On the Darkest Night

On the Darkest Night December 21, 2018

It’s the darkest night of the year.

We made it. The light starts coming back from here on, at least astronomically speaking. It’ll get a little sunnier, day by day. I’m not having a party, I never have parties, but come in anyway. Sit under the SAD lamp and have a drink with me.

It’s been a very dark year.

I don’t honestly know that next year won’t be darker. It shows signs of being pretty dark for a long time yet, but I don’t like to speculate. I’d rather just pray to God for mercy.

That “pray to God for mercy” part is tricky too, this year. I haven’t been to my Eastern Catholic church since Forgiveness Sunday, and I’m stuck going to local Latin parishes and pretending I could ever hope to fit in (I can’t).  It’s been Lent for ten months for me, and there’s no sign of it letting up now. And many of my friends are in far worse straits than I am. This has been a hideous year to be a Catholic. We have witnessed failure after inexcusable failure on behalf of the people we ought to have been able to trust the most. A lot of dear friends of mine who were practicing Catholics last year just can’t believe at all now, and I don’t blame them.

For those who still believe, I see pain, and very little else.

I see friends from Pennsylvania who are too horrified and traumatized to even show up at Mass due to the abuse scandal, praying at home and wishing they dared walk into a church again. I see friends from somewhere else, complaining about how awkward it is to go to Mass when certain of the church ladies in that parish have  tried to get them in trouble with the pastor, because they (the church ladies) didn’t like that they (the family) had the “wrong” politics. I see friends leaving parishes because of cruelty and snobbery and driving far out of their way to try to find a place they can worship without being hurt again. I see Catholic men and women who have been abused in ways so painful I can’t begin to imagine what they’re suffering, speaking out about what happened, and self-professed devout Catholics slapping them down mercilessly and rejoicing in their suffering. I see people all over this country and in other parts of this world who are fed up with the Church and they feel that the Church is dying. I see bruised reeds, smoldering wicks, scattered sheep, all of us sifted like meal.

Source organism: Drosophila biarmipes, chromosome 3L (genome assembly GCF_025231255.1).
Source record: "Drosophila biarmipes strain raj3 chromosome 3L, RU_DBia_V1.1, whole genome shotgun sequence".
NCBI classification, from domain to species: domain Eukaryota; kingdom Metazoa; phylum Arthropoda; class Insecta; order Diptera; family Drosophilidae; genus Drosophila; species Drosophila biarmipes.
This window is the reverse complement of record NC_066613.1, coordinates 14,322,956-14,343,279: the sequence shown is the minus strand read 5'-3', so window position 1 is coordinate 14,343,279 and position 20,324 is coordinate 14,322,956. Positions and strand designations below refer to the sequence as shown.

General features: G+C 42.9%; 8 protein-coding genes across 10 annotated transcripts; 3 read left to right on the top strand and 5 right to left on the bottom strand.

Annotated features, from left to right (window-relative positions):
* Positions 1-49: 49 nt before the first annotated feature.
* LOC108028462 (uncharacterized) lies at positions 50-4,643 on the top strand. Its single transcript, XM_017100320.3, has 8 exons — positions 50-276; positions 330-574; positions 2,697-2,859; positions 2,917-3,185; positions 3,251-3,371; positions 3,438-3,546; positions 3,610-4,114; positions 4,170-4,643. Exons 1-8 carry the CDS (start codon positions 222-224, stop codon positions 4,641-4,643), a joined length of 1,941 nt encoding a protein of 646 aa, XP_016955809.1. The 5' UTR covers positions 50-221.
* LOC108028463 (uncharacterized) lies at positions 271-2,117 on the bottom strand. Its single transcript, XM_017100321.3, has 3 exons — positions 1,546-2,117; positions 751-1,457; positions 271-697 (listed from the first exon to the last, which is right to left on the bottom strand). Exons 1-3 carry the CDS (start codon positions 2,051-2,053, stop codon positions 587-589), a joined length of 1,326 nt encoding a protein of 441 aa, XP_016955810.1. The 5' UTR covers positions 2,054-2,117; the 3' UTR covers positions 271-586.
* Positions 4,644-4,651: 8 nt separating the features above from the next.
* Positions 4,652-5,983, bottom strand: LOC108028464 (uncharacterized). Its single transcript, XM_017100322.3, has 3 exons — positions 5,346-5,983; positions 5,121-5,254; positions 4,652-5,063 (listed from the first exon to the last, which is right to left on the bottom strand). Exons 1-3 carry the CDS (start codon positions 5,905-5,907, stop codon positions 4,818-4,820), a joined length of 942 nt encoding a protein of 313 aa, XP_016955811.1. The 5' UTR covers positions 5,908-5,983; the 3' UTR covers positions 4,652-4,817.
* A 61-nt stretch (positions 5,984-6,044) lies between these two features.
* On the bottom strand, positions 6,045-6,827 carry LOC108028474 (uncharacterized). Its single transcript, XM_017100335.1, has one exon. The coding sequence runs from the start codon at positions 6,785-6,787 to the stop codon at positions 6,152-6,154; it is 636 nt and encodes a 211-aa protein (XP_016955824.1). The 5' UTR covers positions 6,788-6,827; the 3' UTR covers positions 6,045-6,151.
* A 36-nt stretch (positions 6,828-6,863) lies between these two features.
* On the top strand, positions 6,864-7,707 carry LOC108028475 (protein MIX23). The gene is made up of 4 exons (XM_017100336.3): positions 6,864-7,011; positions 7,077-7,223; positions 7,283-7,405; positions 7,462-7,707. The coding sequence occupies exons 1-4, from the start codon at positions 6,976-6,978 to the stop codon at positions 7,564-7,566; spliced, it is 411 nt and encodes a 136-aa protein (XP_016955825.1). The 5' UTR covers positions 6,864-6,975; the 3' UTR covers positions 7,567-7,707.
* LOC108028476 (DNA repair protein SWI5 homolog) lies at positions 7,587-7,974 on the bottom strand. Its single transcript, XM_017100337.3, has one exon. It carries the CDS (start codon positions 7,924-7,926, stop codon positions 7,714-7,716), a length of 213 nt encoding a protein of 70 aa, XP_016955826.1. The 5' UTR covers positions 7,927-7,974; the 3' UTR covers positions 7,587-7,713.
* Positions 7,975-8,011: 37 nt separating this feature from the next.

And as devastated as I am about all this, I see cause for hope.

Do you know what this means?

It means I’m not alone.

We are not alone.

If you can see nothing but pain in your faith right now– there are lots of people just like you. I am one of them.

But we are still here.

Maybe we can’t all be physically present under the same SAD lamp at the same dismal Yuletide party. I wish we could. But we are not alone. And where two or three of us are together, if only in spirit, Christ is still among us, suffering with us, bearing our wounds, holding us up to the Father’s love and proclaiming “this is My Body. These are the people that I, the Lord have chosen to be My own.”

We, all of us, are still the Body of Christ. All the faithful are the Body of Christ, not just the hierarchy, not just Catholic celebrities, not just the ones who look like they have their act together. Some members of the Body of Christ have the vocation to be leaders, priests and bishops and such– and many of those all the way to the top have gravely betrayed that vocation in ways that make me sick. But they are not the only members of the Body of Christ. Some Catholics have the privilege to be Catholic celebrity talking heads that the people look to for instruction– and plenty of those are in grave error. Some Catholics are teachers, and some of those teachers ought to be banned from ever teaching again. Some are prophets, some work miracles, some have gifts of healing, helping, tongues and interpretation; some are stay-at-home moms, some are immigration attorneys, some emergency room nurses, some actors, some professors, some administrative assistants, the first of sinners are bloggers like me. But we are all the Body of Christ.

If so many members of the Body of Christ are still here, suffering, traumatized, feeling like they they’ve been forced out and as if the whole thing is dead, but holding on as best they can even when their fingers and arms are broken, trying to find Christ in the pitch dark and chaos, crying out to Christ in anger and frustration– that is a sign of great hope for me. It’s a sign that Christ is still living in us. And, therefore, even though we die, we have hope of Resurrection.

Christ is among us.

O come, let us adore Him.

The light is coming back.

(image via Pixabay) 

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